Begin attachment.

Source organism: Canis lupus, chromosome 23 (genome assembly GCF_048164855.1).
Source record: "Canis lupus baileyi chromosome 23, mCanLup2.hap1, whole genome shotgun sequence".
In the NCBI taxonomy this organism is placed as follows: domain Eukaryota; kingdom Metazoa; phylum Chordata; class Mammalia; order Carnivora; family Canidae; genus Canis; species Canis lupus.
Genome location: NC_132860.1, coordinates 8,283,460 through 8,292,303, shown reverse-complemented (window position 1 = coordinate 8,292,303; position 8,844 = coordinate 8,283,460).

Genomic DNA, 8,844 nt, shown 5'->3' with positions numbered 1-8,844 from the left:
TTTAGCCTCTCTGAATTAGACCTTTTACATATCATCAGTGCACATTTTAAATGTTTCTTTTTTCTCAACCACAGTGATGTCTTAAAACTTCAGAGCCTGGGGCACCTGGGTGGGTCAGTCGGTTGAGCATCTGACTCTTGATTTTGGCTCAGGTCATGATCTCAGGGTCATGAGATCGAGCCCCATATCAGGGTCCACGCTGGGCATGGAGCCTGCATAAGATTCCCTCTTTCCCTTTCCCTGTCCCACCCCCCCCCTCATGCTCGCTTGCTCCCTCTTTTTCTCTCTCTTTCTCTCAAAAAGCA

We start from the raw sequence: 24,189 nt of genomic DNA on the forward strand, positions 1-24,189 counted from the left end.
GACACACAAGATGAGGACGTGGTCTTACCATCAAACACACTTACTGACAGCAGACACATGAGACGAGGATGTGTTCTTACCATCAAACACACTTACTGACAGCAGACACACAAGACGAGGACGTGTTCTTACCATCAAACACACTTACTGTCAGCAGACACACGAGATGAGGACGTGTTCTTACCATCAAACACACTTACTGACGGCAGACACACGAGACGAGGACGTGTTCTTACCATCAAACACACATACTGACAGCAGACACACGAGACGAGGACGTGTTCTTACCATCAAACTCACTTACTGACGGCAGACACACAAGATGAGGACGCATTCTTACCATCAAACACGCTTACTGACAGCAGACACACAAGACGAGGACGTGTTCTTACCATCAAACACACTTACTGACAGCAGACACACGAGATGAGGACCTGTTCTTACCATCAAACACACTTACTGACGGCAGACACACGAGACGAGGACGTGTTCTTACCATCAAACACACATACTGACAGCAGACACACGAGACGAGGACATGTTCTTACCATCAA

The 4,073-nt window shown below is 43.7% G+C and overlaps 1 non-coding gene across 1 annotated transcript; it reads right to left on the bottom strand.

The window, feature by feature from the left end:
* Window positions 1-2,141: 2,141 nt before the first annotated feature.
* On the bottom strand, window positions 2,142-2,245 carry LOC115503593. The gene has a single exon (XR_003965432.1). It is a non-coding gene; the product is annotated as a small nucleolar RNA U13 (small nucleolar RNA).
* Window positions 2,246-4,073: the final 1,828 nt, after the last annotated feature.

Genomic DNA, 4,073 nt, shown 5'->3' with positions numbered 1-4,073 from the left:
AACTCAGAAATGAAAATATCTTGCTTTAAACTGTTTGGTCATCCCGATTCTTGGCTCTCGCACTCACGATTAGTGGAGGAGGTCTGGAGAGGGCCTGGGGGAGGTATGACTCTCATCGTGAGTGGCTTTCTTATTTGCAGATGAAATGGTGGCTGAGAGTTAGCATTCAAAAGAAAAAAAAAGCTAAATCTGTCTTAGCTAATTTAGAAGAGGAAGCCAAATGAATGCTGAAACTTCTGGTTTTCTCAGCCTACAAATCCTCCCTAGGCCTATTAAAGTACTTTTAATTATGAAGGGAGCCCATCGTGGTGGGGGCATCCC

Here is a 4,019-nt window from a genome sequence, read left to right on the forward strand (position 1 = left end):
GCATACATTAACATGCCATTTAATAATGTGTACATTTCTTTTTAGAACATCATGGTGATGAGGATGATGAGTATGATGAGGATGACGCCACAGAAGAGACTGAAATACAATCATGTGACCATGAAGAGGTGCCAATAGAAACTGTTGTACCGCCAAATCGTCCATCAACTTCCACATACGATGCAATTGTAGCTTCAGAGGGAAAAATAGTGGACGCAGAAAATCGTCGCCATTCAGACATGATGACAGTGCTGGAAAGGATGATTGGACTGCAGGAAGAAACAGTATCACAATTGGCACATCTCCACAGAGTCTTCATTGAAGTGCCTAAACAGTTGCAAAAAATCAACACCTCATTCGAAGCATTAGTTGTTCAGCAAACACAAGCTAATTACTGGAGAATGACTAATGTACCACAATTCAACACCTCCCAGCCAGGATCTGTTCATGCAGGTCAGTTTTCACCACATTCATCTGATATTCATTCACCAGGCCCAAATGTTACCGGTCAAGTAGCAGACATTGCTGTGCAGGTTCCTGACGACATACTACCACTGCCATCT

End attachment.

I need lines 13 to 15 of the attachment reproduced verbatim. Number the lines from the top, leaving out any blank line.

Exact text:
* Window positions 2,246-4,073: the final 1,828 nt, after the last annotated feature.

Genomic DNA, 4,073 nt, shown 5'->3' with positions numbered 1-4,073 from the left:
AACTCAGAAATGAAAATATCTTGCTTTAAACTGTTTGGTCATCCCGATTCTTGGCTCTCGCACTCACGATTAGTGGAGGAGGTCTGGAGAGGGCCTGGGGGAGGTATGACTCTCATCGTGAGTGGCTTTCTTATTTGCAGATGAAATGGTGGCTGAGAGTTAGCATTCAAAAGAAAAAAAAAGCTAAATCTGTCTTAGCTAATTTAGAAGAGGAAGCCAAATGAATGCTGAAACTTCTGGTTTTCTCAGCCTACAAATCCTCCCTAGGCCTATTAAAGTACTTTTAATTATGAAGGGAGCCCATCGTGGTGGGGGCATCCC